French Election: The Build Up and Impact

Written By: Adhara Ayndrila

The French presidential election 2022 has marked a new height of polarization in French politics. As no candidate won a majority in the first round, a runoff was held, in which Emmanuel Macron defeated Marine Le Pen and was re-elected as President of France. Macron from La République En Marche! (LREM) defeated Le Pen, the leader of the National Rally, a far-right populist party. After two back-to-back rounds of polling, France has finally appointed its president, concluding the presidential election of 2022. However, the upcoming second term will be a rather challenging one for Emmanuel Macron, given that the French voters did something for the first time in 30 years. They denied a newly elected president a majority in the National Assembly. This will lead to complex negotiations and parliamentary compromises for the President. Ensemble!, the party of the presidential majority (LREM and MoDem), has won 245 seats in the National Assembly, 105 fewer than in 2017. The Nouvelle Union Populaire Ecologique et Sociale (NUPES) came in second as the main opposition force with 131 seats. The Rassemblement National won 89 seats, well beyond the 15 required to form a parliamentary group.

In a country of polar political ideologies where the far right and the far left can be said to have equal credibility, holding the fort with centrist policies might be a tough position to be in. Yet, the election result shows why it worked out to be the winning factor for Macron. Especially since the candidate in question has already served his first term amidst a pandemic, crisis, and inflationary spiral. Even though France ranks among the most developed countries in the world, its economy is constantly struggling to resist crumbling. France has a deficit of more than 6 percent of GDP, with public debt beyond 112 percent and government expenditure no less than 55 percent. As the country approached the election, the far-right, the far-left, and the center had their own ways of resolving the issues and advocating for the state’s prosperity.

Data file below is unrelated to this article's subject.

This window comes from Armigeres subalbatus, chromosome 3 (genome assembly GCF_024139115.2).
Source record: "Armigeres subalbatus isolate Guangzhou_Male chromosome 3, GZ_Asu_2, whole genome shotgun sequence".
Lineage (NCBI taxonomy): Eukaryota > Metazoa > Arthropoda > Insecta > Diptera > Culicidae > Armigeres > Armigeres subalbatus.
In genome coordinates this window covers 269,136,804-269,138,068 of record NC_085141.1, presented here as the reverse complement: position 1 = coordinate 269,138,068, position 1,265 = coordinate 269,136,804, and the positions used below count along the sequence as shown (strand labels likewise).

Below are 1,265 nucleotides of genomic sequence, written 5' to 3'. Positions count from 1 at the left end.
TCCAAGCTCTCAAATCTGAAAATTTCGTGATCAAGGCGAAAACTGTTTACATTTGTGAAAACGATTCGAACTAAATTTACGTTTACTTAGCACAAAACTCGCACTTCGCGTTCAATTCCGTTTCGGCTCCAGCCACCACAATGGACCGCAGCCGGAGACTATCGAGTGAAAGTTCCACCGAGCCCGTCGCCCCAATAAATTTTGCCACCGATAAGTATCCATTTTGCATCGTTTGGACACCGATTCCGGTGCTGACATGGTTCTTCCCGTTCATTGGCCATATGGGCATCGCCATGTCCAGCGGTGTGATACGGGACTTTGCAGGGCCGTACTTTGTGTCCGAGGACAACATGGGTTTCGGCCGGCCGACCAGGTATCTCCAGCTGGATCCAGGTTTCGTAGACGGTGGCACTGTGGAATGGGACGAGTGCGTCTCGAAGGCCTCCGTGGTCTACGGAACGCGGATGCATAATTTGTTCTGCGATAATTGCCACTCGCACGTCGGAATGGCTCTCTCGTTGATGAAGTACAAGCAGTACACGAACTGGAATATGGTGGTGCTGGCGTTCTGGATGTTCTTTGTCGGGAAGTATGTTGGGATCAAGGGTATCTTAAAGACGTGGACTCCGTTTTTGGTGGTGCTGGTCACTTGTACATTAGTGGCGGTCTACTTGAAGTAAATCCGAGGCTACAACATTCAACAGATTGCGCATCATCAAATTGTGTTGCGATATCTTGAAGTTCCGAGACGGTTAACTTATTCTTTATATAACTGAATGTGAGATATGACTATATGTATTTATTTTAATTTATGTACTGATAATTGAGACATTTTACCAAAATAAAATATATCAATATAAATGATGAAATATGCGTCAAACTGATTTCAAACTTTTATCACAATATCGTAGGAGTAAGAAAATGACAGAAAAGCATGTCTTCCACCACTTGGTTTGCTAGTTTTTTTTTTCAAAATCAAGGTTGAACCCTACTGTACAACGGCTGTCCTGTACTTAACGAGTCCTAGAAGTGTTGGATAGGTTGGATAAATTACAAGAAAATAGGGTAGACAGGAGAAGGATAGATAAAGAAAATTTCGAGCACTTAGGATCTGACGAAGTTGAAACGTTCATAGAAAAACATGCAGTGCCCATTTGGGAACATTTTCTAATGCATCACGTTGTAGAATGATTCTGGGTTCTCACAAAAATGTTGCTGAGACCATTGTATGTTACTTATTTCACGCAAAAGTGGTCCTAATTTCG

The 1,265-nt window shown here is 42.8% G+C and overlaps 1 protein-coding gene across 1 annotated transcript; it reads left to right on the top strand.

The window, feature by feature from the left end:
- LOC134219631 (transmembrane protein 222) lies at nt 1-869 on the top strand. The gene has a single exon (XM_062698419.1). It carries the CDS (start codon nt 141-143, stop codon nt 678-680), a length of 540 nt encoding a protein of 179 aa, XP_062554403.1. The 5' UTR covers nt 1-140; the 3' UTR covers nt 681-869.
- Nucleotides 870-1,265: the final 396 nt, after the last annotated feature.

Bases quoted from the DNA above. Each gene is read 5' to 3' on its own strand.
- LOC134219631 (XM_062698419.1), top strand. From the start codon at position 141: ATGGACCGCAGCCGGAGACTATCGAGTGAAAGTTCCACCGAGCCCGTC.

With populist Viktor Orban winning a fourth consecutive term as Hungary’s prime minister days ago, eyes have now turned to France’s resurgent far-right candidates. In particular, to the  National Rally leader Marine Le Pen, who wants to ban Muslim headscarves on streets and halal and kosher butchers, as well as drastically reduce immigration from outside Europe. Le Pen has attempted to defend France as a global superpower that must retake its place in the world. She sees nothing better than defying NATO and the European Union in order to fight for protectionist policies and stronger connections with Moscow. Even though she has opposed Russia’s invasion “without ambiguity,” Le Pen’s meeting with Putin five years ago has haunted her campaign during Russia’s conflict in Ukraine. She did, however, say that once the war is over, there should be a “strategic rapprochement” with Russia.